Brilliant red-to-lavender flowers 2 to 3 inches wide with many petals bloom March to June.

DescriptionThis low, spreading cactus with short bristles grows 6 to 12 inches high and up to 6 feet wide. The gray-green, jointed stems are wide and flat resembling the tail of a beaver.

Oval in shape, the stems are 1 to 6 inches wide and 2 to 13 inches long. The stems grow in clumps with flowers from the top edge of the joints. Flowers are followed by a brownish-gray, oval fruit more than an inch long with many seeds.



The Ocotillo (ow ku 'tee yo) has many interesting names such as Candlewood, Slimwood, Coachwhip, Vine Cactus, Flaming Sword and Jacob's Staff. The Ocotillo is indigenous to the Sonoran Desert, which is located in the Southwestern United States and Northern Mexico at latitude is 23° to 33° North and longitude 107° to 112°West.

The terrain of the desert is open and very rocky, and its soil is well drained. The elevation of the Sonoran Desert is about 5,000 feet. The average yearly temperature is 90°F, and the average yearly precipitation is less then 10 inches.

There are many plants indigenous to Sonoran Desert; one of interest is the Ocotillo, or Vine Cactus. The Ocotillo prefers to grow in the Sonoran and Chihuahuan Deserts of Southeast

California to West Texas and south into Mexico.


The Genus Yucca does only grow naturally in the new world, it consists of about 50 species in the USA and about 30 species in Mexico south to Guatemala (Yucca elephantipes). In the United States the Genus Yucca range from the Atlantic seashore to the Pacific coast  and north into the southern part of Canada. Only in the Pacific north western states and in the Atlantic north eastern states there are no Yucca species (except for those in cultivation!). In the old world and other places Yuccas has been introduced and has naturalized, but only vegetatively, while Yuccas need a specific moth to be pollinated. The only species that seems to produce seeds outside the new world is Yucca aloifolia, which make viable seeds in the old world. I have reports of fruits from: Spain (on several of the Spanish isle's), Italy, Switzerland (Bodensee) and Hungary (Budapest botanical garden).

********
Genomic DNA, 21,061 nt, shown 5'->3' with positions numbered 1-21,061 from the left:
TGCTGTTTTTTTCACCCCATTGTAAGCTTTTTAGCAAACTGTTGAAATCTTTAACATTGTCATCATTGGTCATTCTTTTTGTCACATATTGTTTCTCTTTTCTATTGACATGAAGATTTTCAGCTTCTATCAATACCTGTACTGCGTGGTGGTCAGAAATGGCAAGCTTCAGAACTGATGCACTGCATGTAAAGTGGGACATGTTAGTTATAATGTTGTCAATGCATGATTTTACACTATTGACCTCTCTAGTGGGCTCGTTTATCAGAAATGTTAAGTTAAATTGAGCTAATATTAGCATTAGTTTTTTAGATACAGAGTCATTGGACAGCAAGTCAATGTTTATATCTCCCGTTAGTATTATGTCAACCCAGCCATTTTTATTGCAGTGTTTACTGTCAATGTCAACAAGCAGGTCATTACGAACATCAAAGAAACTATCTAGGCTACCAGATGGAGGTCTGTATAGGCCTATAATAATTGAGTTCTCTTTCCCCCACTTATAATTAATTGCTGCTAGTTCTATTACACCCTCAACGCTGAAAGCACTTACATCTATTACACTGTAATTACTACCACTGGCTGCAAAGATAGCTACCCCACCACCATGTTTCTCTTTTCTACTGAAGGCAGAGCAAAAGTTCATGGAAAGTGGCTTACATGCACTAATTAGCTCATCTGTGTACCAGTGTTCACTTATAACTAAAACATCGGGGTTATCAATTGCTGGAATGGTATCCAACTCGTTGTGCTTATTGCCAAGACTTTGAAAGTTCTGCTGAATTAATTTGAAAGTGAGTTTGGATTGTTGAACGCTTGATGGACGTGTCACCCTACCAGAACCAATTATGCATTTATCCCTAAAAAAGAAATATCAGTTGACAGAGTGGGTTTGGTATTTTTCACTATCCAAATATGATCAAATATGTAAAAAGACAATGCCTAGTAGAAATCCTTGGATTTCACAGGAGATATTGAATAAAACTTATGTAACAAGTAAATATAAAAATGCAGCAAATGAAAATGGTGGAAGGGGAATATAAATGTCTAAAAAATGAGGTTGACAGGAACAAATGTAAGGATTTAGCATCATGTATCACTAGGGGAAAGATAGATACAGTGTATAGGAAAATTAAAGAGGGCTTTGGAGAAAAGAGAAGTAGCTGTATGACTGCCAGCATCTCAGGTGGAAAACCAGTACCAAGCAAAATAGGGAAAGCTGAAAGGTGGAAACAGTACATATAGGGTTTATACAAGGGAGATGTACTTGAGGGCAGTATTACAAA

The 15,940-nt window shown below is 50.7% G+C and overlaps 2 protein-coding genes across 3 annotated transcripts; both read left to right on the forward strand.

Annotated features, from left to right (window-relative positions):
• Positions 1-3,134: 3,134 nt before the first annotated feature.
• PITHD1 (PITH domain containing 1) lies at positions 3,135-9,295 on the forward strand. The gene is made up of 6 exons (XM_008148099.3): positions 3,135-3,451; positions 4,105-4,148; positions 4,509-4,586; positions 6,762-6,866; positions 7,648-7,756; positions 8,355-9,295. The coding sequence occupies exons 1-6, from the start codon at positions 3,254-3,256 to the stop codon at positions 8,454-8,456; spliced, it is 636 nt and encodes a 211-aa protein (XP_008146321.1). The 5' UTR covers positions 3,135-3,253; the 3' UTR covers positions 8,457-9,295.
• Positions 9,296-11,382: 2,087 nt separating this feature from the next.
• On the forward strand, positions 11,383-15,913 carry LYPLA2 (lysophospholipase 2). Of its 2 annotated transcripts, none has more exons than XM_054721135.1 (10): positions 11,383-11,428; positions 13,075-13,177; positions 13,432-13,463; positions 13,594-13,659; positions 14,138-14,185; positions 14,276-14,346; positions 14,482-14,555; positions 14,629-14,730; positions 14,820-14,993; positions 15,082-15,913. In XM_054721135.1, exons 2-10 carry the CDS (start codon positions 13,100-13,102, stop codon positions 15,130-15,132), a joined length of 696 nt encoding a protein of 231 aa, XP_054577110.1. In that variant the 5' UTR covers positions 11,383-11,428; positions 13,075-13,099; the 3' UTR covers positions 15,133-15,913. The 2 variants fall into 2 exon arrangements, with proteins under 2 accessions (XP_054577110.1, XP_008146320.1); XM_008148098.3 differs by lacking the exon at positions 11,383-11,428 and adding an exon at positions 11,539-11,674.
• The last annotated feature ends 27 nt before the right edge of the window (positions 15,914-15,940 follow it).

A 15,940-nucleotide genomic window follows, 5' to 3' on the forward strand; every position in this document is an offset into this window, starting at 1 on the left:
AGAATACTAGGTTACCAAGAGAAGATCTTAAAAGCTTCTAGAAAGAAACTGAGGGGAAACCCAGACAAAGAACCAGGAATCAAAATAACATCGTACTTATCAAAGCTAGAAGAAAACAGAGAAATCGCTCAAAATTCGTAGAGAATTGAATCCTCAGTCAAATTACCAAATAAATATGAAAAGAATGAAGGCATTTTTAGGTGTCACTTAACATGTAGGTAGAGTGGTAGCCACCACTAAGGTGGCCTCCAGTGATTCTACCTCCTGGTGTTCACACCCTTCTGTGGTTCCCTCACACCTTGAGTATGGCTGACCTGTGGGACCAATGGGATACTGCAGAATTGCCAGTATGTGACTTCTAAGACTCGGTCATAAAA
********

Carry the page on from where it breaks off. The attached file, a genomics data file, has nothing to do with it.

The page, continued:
Range & Habitat

Barrel cactus usually grow along desert washes, gravely slopes and beneath desert canyon walls in all of the hot desert of North America from the Mojave, Sonoran and Chihuahuan deserts of southern California, southern Arizona west to Texas and south into Baja, California and central Mexico.


Most barrel cactus have 1-1/2 to 2-1/2 inch yellow-green or red flowers growing in a crown near the top of the stem. Most species bloom April through June, depending on local conditions. Growing up to 10 feet high, all have stout ribs, Dense clusters of spines usually grow along the ribs, sometimes forming a cross in the center of the cluster.

Information on the species below is based on wild, non-cultivated samples.

Ferocactus wislizenii

When young, this barrel cactus is globe-shaped, elongating only after becoming about a foot in diameter. It has a long, wide, flat central spine, crosshatched with little ridges and curving downward at the end. It also has many white, bristly radial spines.

Desert: Sonoran and Chihuahuan deserts of southern Arizona and New Mexico
Height: 4-11 feet
Spines: Red beneath a gray surface layer.
Flowers: Orange, red or yellow bloom in July to September
Fruit: Bright yellow, fleshy
Elevation: 1,000-4,600 feet